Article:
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Is UFC 205 really the biggest card of all time?

Conor McGregor awaits the start of his UFC 196 welterweight mixed martial arts match against Nate Diaz, Saturday, March 5, 2016, in Las Vegas. Diaz won by submission. (AP Photo/Eric Jamison)
(AP Photo/Eric Jamison)

It’s one of those concepts that gets thrown around a lot in sports: the best. The greatest. No matter how you say it, it comes down to success, importance and achievement. It applies as much to games, to events, as it does to athletes. Let’s not forget the Fight of the Century, or the Greatest Game Ever Played (the 1958 NFL championship). Even chess had The Game of the Century, between Donald Byrne and Bobby Fischer.

As fans, we’re obsessed with the best. The greatest. The biggest. Rightfully so: when plunking down hard earned cash for tickets or a pay-per-view, we want to be entertained.

Of course, not every event, whatever the sport, can be the best. We hope for it — especially in MMA, where there are no teams, no seasons and realistically, any card could overachieve and become the best. But realistically, events with an actual shot at being the biggest of all time are few and far between.

Coming up, however, is one that very much has a shot. On paper, it might already be the best, barring a shake-up due to injury. That, of course, is UFC 205.

The promotion has stacked the card for its debut in New York’s Madison Square Garden, and with good reason. New York is a fresh, lucrative territory. A second Vegas. MMA fans have been salivating at the thought of UFC 205 for weeks, if not more.

Yet is the event the biggest of all time?

First, consider what makes a card “the biggest.” Success, importance, achievement. To be successful, the card must entertain; to be important, the card must matter. Achievement? Well, what milestones were hit? What it really comes down to is a mixture of talent (as in fighters), and performances (as in outcomes). The latter makes it awfully hard to judge, since UFC 205 has yet to go down, but from a booking standpoint, well, there are plenty of comparisons to be made.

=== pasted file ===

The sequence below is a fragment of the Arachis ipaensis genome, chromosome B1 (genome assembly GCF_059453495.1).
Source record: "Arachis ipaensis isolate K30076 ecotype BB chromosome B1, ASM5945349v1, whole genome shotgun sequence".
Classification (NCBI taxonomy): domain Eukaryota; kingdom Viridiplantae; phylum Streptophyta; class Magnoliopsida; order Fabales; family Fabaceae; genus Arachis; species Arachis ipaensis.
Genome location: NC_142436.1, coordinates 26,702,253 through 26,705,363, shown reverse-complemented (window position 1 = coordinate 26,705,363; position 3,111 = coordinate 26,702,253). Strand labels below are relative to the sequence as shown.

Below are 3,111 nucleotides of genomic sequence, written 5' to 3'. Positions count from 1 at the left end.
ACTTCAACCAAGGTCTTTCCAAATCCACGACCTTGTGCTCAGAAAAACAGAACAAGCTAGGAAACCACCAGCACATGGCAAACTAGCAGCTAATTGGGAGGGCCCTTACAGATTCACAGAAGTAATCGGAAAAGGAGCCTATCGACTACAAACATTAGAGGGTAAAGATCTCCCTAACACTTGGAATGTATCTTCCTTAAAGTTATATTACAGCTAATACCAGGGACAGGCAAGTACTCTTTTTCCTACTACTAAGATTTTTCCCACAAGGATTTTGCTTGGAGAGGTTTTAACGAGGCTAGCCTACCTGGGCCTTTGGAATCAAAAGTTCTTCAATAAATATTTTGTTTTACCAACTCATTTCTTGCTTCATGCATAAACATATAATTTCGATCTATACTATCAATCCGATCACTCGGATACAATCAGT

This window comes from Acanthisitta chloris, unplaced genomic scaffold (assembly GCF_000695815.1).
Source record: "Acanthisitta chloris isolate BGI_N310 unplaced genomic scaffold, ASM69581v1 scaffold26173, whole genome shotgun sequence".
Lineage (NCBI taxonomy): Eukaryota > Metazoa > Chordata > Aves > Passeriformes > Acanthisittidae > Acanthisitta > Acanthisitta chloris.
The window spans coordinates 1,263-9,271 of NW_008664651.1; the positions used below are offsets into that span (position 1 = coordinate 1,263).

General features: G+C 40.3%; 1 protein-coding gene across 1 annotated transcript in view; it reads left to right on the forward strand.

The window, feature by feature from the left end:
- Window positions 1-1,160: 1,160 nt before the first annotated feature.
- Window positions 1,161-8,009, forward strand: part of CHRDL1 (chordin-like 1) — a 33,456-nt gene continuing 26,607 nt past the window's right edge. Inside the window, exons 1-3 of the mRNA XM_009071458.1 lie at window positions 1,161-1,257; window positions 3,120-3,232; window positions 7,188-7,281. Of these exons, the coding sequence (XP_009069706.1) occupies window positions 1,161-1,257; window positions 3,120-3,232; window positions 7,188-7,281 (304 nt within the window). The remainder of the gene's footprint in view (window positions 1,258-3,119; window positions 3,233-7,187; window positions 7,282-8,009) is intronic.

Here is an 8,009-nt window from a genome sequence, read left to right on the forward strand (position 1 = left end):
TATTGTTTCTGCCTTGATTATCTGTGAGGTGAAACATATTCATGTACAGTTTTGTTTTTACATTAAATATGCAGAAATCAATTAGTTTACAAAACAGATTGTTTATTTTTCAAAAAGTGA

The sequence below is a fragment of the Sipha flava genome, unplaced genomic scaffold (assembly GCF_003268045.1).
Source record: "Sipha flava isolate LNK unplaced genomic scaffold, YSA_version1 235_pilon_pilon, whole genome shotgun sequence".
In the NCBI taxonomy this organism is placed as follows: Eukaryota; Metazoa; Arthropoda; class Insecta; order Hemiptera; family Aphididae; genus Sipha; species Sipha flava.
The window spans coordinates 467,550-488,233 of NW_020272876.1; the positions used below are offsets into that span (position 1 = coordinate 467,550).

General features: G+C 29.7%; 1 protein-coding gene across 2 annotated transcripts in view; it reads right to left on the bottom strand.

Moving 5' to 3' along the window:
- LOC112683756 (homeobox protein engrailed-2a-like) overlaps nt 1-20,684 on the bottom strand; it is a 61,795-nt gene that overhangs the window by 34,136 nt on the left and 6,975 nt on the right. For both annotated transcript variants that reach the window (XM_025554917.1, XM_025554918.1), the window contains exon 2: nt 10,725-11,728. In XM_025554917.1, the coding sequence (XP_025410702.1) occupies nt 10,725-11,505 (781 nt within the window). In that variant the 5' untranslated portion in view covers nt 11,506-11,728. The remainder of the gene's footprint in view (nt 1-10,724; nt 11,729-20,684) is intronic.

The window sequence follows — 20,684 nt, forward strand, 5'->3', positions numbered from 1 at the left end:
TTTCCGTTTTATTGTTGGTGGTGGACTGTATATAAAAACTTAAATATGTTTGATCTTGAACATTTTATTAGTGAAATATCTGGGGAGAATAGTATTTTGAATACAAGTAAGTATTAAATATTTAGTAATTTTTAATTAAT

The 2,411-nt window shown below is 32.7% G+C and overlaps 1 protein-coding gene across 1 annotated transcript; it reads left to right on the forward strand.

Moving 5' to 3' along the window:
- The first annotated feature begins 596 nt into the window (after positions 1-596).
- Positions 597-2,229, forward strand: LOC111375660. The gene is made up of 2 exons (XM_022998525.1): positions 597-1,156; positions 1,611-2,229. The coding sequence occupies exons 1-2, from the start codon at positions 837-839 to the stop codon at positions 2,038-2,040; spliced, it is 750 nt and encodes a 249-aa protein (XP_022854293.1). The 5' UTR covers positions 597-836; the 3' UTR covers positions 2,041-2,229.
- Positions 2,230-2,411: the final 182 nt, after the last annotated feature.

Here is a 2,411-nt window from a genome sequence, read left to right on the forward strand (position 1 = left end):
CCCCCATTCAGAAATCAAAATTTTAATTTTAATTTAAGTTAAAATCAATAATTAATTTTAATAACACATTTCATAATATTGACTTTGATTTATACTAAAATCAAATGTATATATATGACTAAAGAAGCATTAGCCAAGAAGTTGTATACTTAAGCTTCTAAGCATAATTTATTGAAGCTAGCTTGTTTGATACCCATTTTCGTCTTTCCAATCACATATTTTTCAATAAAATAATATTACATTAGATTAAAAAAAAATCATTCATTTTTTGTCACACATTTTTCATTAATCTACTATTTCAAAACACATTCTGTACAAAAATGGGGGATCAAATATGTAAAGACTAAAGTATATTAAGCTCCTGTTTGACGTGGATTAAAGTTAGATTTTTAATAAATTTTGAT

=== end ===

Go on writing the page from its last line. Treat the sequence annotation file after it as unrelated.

The obvious two, of course, are UFC 100, the promotion’s first big milestone event, and UFC 200. Those also happen to be two of the best-selling UFC events of all time. Numbers don’t necessarily mean an event is the biggest, mind you. Big ratings are certainly an achievement (if no one watches an event, can you really consider it as the biggest?), but that’s not all there is to it. It’s only one part of the equation.

UFC 100, of course, had Brock Lesnar vs. Frank Mir in their second bout, a heavyweight grudge match for the ages. That was prime Lesnar, and a still-relevant Mir. The other title fight on the card featured Georges St. Pierre defending his welterweight crown against Thiago Alves.

Keep in mind that at the time, multiple title fights on a card was something virtually unheard of. Early in the Zuffa era, UFC 33 featured three title bouts, including the inaugural middleweight title bout. Somehow, it still managed to go down as one of the worst cards in company history. UFC 65 would feature GSP and Tim Sylvia defending the welterweight and heavyweight championship, respectively, but discounting interim title fights, cards that were double-stacked were few and far between.

Absolutely none happened to have the two biggest draws of their era, something Lesnar and GSP represented at UFC 100 in 2009. Now that is an achievement. Look how hard it has been to repeat that feat.

Who else took part in UFC 100? Well, you had Dan Henderson and his crushing knockout of Michael Bisping. A young Jon Jones taking on Jake O’Brien. Mark Coleman, Jim Miller, T.J. Grant, Jon Fitch, Yoshihiro Akiyama, Alan Belcher and others. It was a stacked event.

Yet looking back at it, the top three fights really are what made the card.

That brings us to UFC 200. Oh, let’s not pretend nothing of note happened in between. Anderson Silva and GSP topped several great cards. Jon Jones and Alexander Gustafsson had probably the greatest light heavyweight title fight of all time at UFC 165 in Toronto. Hendo fought Shogun in a pair of classics, winning each. Bigfoot Silva and Mark Hunt battled in a superb heavyweight bout. Some Irish kid named Conor McGregor made a name for himself. Ronda Rousey convinced Dana White, and the world, that women belonged in the UFC.

Again, though, if we’re talking about biggest, at least on paper, the next candidate had to be UFC 200. At least until outright stupidity took over.